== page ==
How to Make Homemade Chicken and Dumplings

January 9, 2011

In my family, a high standard has been set for Chicken and Dumplings. One so high that few people or recipes can successfully reach it. Why? Well, because we grew up with my mom making my great grandmother’s Chicken and Dumplings.

My mother did such a great job perfecting the recipe that even my grandmother would fail and call my mom to make them for her.

As you can imagine, we tend to judge other recipes by this high standard. Let’s start by saying that noodles that try to pass as dumplings are insulting. We’ll pass on those drop biscuit dumplings as well.

The dumplings must be flat, yet puffy with a firm bite, and most importantly, homemade.

I realize now that these dumplings are a lot like a large version of spaetzle. This makes complete sense considering my family is of German descent. There is a good chance that these dumplings were spaetzle at one point in my family history.

As a kid I would fish out all the dumplings from the pot and leave the chicken for my dad. I can’t say that this has changed too much, but as an adult I do include some chicken too, but mostly the white meat.

When we started buying locally raised, pastured chickens from nearby farms, and once I finally mastered cooking a full chicken and not just pieces, I knew it was time to try my great grandmother’s chicken and dumplings.

The whole process is actually quite simple and requires few ingredients. To summarize, you make a stock with the whole chicken, make your dough for the dumplings and cut it, remove the cooked chicken, cook the dumplings, then add the shredded chicken back in.

My mom warned me before I started that the key to the perfect dumplings is no stirring. Once you drop them in the boiling water, resist the urge to stir. Simply use a spoon to push them gently to the side and add more. If you stir them, they will break up and you’ll be left with a doughy mess instead of individual dumplings.

Are you ready to try it yourself? Well, here you go. It’s only 8 easy steps.

Homemade Chicken and Dumplings

1 whole chicken
3 eggs
1 tsp salt
3 tsp baking powder
¼ cup oil (I used olive oil, the original recipe calls for lard)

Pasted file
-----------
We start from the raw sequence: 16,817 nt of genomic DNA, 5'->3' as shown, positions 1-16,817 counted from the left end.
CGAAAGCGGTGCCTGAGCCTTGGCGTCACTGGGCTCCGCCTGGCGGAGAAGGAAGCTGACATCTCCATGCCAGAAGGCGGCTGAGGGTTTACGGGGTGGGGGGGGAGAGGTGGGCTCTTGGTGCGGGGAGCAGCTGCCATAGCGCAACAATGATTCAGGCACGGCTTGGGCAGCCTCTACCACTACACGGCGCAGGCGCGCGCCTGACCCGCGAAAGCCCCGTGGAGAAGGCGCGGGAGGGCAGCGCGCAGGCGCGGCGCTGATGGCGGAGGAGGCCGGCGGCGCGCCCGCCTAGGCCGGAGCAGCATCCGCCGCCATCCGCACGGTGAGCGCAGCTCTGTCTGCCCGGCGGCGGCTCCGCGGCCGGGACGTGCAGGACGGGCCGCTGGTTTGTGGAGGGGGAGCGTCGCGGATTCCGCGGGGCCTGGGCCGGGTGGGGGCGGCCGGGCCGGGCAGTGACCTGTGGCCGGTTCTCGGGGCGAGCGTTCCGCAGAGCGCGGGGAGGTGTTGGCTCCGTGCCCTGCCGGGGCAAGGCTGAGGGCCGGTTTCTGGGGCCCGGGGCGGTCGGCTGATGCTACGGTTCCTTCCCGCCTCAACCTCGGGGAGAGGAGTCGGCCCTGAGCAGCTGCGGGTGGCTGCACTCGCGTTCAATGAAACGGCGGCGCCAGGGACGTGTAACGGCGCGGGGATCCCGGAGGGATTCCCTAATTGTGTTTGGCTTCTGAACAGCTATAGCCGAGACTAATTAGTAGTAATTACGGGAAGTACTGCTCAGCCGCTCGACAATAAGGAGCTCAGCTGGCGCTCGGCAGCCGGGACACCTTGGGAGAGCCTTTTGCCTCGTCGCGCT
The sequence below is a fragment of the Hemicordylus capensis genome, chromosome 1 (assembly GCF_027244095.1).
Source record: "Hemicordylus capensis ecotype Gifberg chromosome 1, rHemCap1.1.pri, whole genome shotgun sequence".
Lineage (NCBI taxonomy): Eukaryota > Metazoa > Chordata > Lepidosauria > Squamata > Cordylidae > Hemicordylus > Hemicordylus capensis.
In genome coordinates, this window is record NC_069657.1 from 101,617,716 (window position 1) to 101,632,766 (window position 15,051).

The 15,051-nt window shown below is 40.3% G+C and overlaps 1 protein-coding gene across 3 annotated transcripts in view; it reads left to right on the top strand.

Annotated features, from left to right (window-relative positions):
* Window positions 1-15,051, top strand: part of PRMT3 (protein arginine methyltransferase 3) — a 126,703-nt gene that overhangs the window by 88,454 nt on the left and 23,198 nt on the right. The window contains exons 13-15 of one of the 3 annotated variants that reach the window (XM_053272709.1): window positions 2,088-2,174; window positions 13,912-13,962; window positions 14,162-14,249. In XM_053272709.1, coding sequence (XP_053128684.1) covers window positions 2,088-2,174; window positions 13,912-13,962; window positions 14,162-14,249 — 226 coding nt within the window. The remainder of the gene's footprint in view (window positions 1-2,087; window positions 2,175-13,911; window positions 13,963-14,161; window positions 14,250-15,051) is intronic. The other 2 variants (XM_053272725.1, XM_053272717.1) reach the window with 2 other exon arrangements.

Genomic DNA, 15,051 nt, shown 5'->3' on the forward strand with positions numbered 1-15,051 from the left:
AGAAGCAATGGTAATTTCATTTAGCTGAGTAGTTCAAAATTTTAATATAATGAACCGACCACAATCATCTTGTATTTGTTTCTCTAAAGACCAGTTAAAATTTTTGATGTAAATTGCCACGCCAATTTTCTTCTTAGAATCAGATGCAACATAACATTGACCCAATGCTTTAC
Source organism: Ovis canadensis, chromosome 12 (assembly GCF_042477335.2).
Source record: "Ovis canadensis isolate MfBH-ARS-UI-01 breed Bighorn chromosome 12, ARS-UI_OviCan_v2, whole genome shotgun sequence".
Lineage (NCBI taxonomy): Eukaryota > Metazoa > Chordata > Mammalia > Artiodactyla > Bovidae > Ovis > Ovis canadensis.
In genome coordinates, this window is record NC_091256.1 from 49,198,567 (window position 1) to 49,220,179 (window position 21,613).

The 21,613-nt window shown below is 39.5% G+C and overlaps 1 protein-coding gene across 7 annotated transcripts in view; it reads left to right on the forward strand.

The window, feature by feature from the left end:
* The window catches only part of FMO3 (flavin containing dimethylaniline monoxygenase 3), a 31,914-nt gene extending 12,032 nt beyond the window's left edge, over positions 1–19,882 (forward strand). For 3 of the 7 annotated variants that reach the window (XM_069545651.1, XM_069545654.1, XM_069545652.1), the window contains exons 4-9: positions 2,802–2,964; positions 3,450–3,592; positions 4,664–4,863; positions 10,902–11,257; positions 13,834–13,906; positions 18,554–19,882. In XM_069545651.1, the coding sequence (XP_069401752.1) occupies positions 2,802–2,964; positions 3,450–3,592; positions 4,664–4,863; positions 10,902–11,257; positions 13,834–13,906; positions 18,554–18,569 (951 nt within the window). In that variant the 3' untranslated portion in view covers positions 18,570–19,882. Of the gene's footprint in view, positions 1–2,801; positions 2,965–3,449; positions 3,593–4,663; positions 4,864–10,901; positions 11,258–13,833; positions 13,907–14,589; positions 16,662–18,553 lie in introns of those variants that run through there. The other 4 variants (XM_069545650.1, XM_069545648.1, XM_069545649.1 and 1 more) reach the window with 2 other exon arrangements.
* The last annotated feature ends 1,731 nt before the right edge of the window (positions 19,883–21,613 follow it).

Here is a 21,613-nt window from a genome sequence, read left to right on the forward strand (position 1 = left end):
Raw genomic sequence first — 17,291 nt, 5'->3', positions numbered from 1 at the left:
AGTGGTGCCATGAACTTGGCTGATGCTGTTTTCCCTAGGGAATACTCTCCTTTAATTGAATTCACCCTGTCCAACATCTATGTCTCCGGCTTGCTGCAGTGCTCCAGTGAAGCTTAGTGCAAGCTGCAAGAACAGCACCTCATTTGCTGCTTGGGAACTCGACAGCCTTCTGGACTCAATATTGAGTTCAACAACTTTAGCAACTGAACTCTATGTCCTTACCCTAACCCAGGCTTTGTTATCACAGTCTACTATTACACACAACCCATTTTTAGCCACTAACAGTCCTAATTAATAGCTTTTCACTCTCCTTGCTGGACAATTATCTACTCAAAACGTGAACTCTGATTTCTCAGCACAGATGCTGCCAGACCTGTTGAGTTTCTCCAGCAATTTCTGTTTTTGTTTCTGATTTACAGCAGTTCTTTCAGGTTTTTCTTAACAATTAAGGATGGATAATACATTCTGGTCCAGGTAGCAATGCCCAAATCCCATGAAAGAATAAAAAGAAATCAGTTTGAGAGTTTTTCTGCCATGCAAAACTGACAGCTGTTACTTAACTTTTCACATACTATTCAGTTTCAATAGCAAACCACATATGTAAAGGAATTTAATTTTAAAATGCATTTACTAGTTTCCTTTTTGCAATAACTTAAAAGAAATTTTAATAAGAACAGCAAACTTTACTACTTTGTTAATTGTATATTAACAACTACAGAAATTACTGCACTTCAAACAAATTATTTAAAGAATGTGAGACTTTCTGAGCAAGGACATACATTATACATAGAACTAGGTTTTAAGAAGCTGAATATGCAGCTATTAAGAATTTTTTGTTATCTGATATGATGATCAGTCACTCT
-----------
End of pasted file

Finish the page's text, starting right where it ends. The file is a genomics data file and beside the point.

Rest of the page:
¼ to ½ cup milk
3 cups unbleached white flour

Step 1:

Place your chicken in a large soup pot. Cover it completely with water. Bring the water to a boil, reduce the heat to just above a simmer and partially cover the pot.

As the water begins to boil the chicken will be making your broth. Once the water is hot, the skin will begin to cook immediately and look a bit like this. Be sure you have a pair of tongs handy to work with the chicken.

Continue to cook the chicken for 45 minutes to 1 hour.

Meanwhile, begin your dumplings.

Step 2:

In a bowl, combine the eggs, salt, baking powder, oil and ¼ c milk. Whisk with a fork. Begin to add in the flour, a little at a time, until a dough is formed. It should be firm and only slightly stickier than a bread dough. If the dough is too dry, add in more milk until you reach the right consistency for the dough.

Step 3:

Place the dough on a floured surface and begin rolling it out into a large circle. You want it to reach about 1/8 to 1/4 inch in thickness. Continue to sprinkle the dough with flour as you roll to keep it from sticking.

Step 4:

Next, check your chicken. It is best to allow it to cook until the chicken begins to fall apart. Use a large spoon and tongs to help you carefully remove it from the hot water. Transfer it to a plate and let it cool to the point where you can shred it with your hands or with a fork.

Ensure that your broth is at a low boil, you may need to increase the heat a bit after removing the chicken.

Step 5:

Return to your dumplings and begin slicing them. I used a steak knife with a serrated edge. Cut the dumplings into strips about 1 to 1 ½ inches wide. Cut across from the opposite direction to create diamond shapes.

Step 6:

If your chicken is cool enough to work with, begin shredding the meat you want to use for your dumplings. You can use all the dark and white meat you are able shred off the bone, or reserve some of the meat for later use. It really depends on how meaty you want your dumplings and how many people you are serving.

Shred the chicken and set aside. If all of the meat isn’t cool enough to touch continue on with the dumplings and you can shred the rest of the meat once the dumplings are cooking.